Teach Portsmouth's recent webinar on career progression in teaching gave those watching an idea of the professional development opportunities available for trainees and qualified teachers.We welcome back Jemma Clark, head teacher at Southsea Infant School, who appeared as a contributor in our webinar. In this article, Jemma tells us about the role of a mentor for early career teachers and what it entails.
I am the head teacher of a small infant school in Portsmouth.I undertook this role in January last year after 10 years of educational teaching and leadership within the city.
The role involves supporting trainee teachers to develop their skills and understanding about what it really takes to be an effective classroom teacher.Whilst there is paperwork and assessments to complete as part of the role, some of the most beneficial work as a mentor is done in the day-to-day conversations you have with the trainee. This can involve supporting them to navigate areas such as time management, behaviour management, planning and parental engagement.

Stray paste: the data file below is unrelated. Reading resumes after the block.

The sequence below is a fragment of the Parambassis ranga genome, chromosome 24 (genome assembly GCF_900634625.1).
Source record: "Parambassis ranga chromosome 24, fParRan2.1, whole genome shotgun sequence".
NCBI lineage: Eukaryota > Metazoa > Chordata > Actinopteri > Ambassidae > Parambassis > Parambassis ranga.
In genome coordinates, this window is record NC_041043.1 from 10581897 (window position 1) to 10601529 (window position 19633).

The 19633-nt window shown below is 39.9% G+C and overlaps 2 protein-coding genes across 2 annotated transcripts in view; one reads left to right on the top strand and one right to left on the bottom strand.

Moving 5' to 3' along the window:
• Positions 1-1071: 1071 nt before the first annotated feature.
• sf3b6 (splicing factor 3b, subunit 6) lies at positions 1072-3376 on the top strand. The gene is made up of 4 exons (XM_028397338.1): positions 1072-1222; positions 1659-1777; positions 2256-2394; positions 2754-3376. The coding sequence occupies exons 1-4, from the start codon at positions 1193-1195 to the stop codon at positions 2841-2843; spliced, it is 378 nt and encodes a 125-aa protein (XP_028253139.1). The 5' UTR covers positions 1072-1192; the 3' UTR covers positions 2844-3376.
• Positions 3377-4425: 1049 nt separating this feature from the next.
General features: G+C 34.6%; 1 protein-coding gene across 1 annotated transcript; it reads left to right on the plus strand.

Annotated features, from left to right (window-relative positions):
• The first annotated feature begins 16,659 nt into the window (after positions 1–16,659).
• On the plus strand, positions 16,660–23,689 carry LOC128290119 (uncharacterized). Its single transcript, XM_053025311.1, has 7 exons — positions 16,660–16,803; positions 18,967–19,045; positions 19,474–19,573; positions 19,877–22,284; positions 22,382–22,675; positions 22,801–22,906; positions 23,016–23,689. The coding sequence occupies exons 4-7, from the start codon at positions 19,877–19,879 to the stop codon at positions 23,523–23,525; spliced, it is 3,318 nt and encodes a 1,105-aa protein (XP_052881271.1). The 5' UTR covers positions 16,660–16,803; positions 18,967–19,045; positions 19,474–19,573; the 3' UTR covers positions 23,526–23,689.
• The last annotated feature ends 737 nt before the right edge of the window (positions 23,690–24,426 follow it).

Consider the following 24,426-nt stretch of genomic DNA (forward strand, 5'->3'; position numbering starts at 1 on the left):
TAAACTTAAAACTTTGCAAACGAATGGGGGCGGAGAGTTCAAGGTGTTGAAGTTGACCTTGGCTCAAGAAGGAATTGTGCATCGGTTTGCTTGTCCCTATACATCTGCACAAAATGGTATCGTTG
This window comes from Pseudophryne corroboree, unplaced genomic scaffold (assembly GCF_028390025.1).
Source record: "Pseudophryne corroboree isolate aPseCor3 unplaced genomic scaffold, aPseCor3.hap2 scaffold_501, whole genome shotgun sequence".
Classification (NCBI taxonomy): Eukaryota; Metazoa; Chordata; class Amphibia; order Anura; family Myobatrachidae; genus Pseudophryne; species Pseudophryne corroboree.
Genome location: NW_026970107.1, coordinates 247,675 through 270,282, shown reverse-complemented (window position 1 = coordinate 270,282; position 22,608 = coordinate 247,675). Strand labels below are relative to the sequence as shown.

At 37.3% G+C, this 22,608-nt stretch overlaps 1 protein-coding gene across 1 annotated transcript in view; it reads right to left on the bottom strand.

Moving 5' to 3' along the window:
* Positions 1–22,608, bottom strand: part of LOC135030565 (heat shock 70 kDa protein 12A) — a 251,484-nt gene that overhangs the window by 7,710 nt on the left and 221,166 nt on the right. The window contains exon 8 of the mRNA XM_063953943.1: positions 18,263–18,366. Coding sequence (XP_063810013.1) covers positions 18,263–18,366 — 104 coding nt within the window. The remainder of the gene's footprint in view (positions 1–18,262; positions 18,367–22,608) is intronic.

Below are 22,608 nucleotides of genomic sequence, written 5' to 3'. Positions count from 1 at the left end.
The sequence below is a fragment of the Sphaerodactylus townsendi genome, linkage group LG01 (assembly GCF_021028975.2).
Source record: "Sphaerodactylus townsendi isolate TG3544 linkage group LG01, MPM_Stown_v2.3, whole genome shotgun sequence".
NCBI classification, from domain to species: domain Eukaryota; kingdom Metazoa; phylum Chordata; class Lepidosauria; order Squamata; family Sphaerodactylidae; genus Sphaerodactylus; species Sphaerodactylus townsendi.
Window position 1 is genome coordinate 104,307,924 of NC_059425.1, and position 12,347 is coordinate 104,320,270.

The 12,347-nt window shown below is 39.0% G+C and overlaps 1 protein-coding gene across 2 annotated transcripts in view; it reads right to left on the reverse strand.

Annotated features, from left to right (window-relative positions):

If you are interested in becoming a mentor for trainee teachers, you can discuss this with your line manager during the performance management process. Explain how you would like to progress in your career and make a wider impact.Be clear and consistent about your own class teaching and how this could benefit others.
Being a mentor for trainee teachers allows you to make a wider impact outside of your classroom; by training others you are making a difference on a larger scale.It also allows you to reflect deeply on your own teaching practice and unpick the elements that work and why. Once you understand this, it can make it easier to help others through the process.
Be prepared to dedicate your time to your trainee and be willing to give over control; the only way people learn is by doing!
If you missed Teach Portsmouth's webinar on career progression in teaching, you can watch it again on our website.Hear from Portsmouth-based teachers who share their experiences of progressing into senior roles in early years and secondary settings.